With a quick google search I found the perfect app that did just that (Yes! there really is an app for everything). It is called Pirni and it is available on Cydia. After downloading the app I found that just by pressing a button I was able to capture every single packet that was on the network. This really scared me.

In about 30 seconds I had a 1.9 mb text file with hundreds of cookies, passwords, urls and other encrypted information. To be fair, most of the information in this text file was encrypted, there are a lot of things like cookies that are completely visible. Here is an example of a facebook login or request from someone in my house. The actual password is not shown for obvious reasons.

As you can see in the image above, there is so much metadata information and real info being sent. Every single website that a user on the network visits is completely venerable to these sniffers unless they are encrypted on https. This is why it is very important to make sure you are using the https and not the http address when logging in to any financial institution or a website that has your credit card number linked to your account.

Although it is possible to get all sorts of info this way, it is extremely time consuming to do and you really have to be lucky to find something good. With the app that I installed on my phone here is also settings to sniff for specific keywords of phrases so that only valuable information like usernames and passwords will be collected. This really does work great if you know the regex of the website you are looking for. By default Pirni comes with three regex’s built it. One for vBulletin, one for phpBB and a generic username and password field. I wanted to test this out so I went to my favourite vBulletin based forum “psx-scene” and tried it out. To be safe I used a fake password but it worked very quickly.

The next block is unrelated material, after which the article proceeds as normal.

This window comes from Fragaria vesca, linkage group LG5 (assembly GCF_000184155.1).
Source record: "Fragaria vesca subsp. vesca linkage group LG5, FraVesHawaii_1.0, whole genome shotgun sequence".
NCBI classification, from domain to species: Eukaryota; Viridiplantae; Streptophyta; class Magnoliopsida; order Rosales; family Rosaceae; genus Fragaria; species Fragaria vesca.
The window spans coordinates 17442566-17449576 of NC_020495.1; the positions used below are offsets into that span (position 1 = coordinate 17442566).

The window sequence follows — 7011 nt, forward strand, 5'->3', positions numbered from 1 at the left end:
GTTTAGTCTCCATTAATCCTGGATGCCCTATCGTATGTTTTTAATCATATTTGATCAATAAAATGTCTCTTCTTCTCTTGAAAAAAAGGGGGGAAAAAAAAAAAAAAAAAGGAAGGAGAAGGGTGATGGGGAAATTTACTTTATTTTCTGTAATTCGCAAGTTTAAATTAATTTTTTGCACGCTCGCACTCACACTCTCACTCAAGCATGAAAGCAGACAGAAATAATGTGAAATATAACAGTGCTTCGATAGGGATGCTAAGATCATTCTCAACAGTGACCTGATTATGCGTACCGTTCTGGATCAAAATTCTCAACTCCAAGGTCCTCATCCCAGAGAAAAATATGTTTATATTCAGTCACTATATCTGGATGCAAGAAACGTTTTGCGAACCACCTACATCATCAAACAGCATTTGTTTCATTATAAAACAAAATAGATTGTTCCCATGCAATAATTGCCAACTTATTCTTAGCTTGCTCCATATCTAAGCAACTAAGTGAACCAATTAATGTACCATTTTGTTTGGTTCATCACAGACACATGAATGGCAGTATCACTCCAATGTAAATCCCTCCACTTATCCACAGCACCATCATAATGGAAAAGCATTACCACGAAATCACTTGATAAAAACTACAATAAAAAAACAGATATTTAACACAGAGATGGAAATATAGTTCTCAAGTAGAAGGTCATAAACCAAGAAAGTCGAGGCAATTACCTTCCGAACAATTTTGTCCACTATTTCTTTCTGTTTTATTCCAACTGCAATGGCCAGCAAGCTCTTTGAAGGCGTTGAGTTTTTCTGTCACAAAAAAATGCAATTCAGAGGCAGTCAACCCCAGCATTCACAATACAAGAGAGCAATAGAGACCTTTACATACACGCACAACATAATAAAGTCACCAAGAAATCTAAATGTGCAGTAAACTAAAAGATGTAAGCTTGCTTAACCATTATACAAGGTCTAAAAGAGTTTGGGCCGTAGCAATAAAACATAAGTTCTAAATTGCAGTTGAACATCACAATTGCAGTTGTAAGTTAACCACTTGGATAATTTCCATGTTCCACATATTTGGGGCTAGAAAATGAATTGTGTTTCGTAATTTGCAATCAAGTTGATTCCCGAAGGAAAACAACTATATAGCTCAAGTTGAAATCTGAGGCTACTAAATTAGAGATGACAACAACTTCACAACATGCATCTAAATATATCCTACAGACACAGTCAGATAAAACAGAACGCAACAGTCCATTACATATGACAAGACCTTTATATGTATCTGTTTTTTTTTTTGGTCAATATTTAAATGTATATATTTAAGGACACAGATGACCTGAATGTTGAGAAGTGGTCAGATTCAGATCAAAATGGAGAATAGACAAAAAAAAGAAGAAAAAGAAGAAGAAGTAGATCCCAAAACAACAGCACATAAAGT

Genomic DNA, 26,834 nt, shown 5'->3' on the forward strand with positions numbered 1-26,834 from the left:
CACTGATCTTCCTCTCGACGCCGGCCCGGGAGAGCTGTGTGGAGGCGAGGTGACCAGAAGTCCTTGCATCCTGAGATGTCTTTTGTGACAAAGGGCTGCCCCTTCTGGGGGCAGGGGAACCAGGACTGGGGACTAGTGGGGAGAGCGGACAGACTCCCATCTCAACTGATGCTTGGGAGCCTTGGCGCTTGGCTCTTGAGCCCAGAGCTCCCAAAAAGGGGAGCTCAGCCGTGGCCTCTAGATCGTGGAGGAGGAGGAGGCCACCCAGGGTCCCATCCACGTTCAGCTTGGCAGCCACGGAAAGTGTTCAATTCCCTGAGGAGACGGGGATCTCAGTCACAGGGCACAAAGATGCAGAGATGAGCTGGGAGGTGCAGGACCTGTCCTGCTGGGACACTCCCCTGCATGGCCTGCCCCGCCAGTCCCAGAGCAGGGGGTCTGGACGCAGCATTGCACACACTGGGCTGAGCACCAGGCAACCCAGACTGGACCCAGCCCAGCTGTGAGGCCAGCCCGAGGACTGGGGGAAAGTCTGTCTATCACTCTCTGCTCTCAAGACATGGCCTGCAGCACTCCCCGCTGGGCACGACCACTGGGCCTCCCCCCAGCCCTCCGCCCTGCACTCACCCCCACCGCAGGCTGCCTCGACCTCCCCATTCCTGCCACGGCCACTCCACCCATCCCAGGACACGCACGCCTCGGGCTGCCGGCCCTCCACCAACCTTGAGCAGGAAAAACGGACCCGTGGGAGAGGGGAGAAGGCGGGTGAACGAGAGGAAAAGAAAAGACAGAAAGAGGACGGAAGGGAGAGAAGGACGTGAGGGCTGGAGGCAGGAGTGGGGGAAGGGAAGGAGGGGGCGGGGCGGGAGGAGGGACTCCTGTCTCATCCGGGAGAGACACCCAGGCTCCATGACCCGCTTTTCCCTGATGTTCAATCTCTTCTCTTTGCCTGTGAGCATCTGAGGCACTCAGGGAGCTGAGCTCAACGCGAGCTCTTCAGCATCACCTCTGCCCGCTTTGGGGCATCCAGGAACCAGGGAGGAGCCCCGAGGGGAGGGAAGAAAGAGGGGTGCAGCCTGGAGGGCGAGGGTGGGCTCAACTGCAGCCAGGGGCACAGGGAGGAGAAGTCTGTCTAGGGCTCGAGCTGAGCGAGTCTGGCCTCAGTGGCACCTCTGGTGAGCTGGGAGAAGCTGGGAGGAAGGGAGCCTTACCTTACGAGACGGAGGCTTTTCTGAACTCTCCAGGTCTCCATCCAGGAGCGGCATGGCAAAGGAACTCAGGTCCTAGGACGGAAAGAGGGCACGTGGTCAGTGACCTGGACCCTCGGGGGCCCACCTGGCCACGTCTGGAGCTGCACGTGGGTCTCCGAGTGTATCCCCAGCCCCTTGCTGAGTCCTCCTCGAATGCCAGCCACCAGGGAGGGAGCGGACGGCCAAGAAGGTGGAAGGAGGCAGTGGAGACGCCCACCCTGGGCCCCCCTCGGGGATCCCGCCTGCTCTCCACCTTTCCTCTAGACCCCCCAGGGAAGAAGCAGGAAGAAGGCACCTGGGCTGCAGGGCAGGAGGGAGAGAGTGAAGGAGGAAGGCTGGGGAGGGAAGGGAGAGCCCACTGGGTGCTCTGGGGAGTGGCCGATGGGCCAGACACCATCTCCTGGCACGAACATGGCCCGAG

This live feed shows that I logged in with the username vcazan and the password password after that MD5 checksum is decrypted. I will be looking for more regex options for other sites such as wordpress.

This has really shown me how at risk the general public is to these types of sniffers and how having an unprotected internet connection could really mean you losing your privacy online.


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5 Responses to “PrivacyCampTO – How easy it is for me to steal your information”

  1. Great post Vlad! I’m working on a wrap up post for both my blog and the privacycampTO blog and will link you!

  2. […] Vlad Cazan – PrivacyCampTO – How easy it is for me to steal your information […]

  3. […] Melanie Ching (and social post event organizer) wrote a recap of the event and Vlad Cazan posted his review of the day (and of […]

  4. […] Melanie Ching (and social post event organizer) wrote a recap of the event and Vlad Cazan posted his review of the day (and of […]